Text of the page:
Elvira Mujkanovic was only 18 years old when Bosnian Serb forces attacked her home town of Trnopolje, which became home to the notorious Trnopolje Concentration Camp.
Elvira witnessed many atrocities during her time in confinement before escaping with her mother to a refugee camp in Croatia.
She now lives in Scotland with her husband after being safely evacuated by the Red Cross.
The visit this week follows on from a notice of motion endorsed by Council members in July, recommending that Council pledge its support to the Remembering Srebrenica organisation and look at ways to understand and commemorate the Srebrenica genocide and the Balkan conflict of the early 1990’s.
Remembering Srebrenica UK is committed to using the lessons from the Srebrenica atrocity to tackle hatred and intolerance to help to build a better, safer and more cohesive society for everyone.
Speaking ahead of the visit, Mayor Warke said it provided an opportunity to share experiences and explore new ways of promoting peace between divided communities.
“While we have come a long way in our own journey towards peace, we are still working to overcome challenges and we can learn a lot from other societies similarly emerging from conflict situations.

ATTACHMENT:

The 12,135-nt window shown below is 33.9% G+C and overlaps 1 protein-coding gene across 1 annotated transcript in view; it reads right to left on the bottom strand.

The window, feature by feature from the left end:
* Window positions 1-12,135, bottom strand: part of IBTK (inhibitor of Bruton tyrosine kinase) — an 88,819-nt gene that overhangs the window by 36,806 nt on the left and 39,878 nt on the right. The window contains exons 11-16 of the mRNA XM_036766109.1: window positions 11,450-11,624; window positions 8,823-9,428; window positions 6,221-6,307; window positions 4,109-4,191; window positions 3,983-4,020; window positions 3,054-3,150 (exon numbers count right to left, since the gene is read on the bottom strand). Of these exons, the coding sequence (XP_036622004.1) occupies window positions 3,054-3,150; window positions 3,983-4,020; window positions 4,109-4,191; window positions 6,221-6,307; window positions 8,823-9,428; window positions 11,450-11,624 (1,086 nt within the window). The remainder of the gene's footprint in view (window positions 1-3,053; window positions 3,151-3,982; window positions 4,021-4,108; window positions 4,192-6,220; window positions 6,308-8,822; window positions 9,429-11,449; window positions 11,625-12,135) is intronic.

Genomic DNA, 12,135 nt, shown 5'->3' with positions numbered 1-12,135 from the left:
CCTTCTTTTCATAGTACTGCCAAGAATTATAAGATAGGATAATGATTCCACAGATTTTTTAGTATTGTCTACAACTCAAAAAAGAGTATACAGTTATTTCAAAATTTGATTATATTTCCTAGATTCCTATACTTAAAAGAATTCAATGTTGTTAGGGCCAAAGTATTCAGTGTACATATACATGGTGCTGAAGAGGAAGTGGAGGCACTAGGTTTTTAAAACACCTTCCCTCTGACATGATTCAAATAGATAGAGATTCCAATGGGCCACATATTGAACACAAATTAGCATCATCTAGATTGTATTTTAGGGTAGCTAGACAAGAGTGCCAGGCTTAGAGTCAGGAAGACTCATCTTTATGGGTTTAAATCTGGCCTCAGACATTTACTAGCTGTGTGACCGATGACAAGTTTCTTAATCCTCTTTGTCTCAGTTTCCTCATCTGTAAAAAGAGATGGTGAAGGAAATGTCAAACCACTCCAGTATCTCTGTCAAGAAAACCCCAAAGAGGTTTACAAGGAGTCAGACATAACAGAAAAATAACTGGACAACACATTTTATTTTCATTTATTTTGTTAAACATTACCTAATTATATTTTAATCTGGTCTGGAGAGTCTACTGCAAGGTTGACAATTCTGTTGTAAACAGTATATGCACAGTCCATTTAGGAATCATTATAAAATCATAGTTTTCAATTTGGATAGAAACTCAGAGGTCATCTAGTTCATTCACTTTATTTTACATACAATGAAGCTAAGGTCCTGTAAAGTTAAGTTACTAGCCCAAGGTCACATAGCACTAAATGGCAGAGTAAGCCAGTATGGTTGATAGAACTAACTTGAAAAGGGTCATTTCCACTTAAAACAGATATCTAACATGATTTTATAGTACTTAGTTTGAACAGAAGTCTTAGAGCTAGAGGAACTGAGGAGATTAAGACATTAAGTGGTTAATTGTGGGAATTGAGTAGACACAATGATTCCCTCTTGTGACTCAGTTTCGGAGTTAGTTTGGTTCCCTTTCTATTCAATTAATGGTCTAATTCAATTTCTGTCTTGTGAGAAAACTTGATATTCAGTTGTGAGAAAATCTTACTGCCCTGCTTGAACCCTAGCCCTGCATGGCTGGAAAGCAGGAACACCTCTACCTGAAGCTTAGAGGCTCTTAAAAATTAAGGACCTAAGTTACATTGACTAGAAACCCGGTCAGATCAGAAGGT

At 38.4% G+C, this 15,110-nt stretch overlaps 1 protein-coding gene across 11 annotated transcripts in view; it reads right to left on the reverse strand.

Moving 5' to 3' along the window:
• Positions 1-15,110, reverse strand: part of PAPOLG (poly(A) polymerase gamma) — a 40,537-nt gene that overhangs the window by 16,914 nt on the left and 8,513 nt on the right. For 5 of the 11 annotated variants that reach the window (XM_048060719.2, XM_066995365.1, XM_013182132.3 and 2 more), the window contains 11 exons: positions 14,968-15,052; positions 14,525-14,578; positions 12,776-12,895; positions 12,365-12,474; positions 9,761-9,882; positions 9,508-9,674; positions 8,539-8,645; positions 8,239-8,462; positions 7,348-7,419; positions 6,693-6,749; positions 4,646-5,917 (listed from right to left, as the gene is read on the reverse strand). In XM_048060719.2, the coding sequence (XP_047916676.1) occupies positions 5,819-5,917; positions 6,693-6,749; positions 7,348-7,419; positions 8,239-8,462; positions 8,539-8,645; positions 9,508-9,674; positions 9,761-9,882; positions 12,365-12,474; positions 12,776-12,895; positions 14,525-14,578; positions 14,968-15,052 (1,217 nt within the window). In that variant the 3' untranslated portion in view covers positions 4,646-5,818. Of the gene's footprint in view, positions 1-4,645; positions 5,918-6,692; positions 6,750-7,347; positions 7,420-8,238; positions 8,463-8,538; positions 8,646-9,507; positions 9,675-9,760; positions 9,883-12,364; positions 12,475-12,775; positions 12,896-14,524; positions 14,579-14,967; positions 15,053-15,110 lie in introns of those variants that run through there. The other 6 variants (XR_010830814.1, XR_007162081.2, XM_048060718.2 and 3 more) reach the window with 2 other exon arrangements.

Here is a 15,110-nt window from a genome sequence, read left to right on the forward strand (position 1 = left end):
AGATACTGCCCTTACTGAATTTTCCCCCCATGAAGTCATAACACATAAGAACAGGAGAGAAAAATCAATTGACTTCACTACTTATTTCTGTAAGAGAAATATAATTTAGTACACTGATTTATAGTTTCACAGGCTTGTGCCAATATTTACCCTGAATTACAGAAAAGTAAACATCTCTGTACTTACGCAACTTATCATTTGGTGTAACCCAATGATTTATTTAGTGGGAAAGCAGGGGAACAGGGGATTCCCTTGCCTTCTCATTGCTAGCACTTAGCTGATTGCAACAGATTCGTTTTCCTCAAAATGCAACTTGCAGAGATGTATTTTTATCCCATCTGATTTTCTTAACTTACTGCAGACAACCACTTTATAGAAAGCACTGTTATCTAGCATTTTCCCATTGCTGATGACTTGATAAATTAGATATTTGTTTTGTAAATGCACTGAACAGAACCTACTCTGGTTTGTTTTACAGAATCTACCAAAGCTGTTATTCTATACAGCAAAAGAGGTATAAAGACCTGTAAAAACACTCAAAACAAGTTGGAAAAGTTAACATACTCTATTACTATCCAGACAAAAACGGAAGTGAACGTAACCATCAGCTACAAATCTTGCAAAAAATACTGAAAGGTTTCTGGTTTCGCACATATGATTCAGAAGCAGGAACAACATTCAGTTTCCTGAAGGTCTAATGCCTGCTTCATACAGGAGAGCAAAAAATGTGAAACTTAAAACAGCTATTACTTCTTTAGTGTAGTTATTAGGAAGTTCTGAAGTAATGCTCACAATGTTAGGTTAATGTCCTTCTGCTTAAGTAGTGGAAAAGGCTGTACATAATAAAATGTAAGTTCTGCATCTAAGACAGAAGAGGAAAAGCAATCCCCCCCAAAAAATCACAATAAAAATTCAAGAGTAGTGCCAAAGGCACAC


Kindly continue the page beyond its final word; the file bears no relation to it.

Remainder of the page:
“Local groups had the opportunity to explore issues such as polarisation and discrimination, which sadly continue to be prevalent in our own communities.
“It was very useful to gauge new perspectives on these issues and I hope this will feed into shaping our approaches going forwards.”
Council’s Good Relations Team has been working with the Remembering Srebrenica’s Regional Board NI to design and develop events to coincide this month with today’s visit.
An online discussion took place last week, focusing on the background to the Bosnian War, the Troubles in the North of Ireland and exploring issues common to both regions such as acknowledgement, justice and peace building.
Speaking after her visit, Elvira Mujkanovic, said: “I was thrilled to see how beautiful this city is and how well people from different backgrounds are representing their history, culture and rights while working and collaborating together.
“The lesson from Bosnia, where we have experienced so much trouble and trauma through religious and identity prejudices, is that dialogue and respect are critical to moving forward constructively.
“Diversity is good. I am proud of how diverse Bosnia is. It is something to celebrate and protect. Bosnia and this region have so much in common.
“I hope we can continue to learn from each other and support each other in what will inevitable be difficult days still to come as we continue the toughest battle of all – to build and sustain peace while cherishing our diversity.”
The visit included engagements at the Siege Museum and Museum of Free Derry and concluded with an online event for local community groups asking 26 years later if the respective peace agreements at Dayton and Belfast have ended the violence but failed to build the peace.Tags: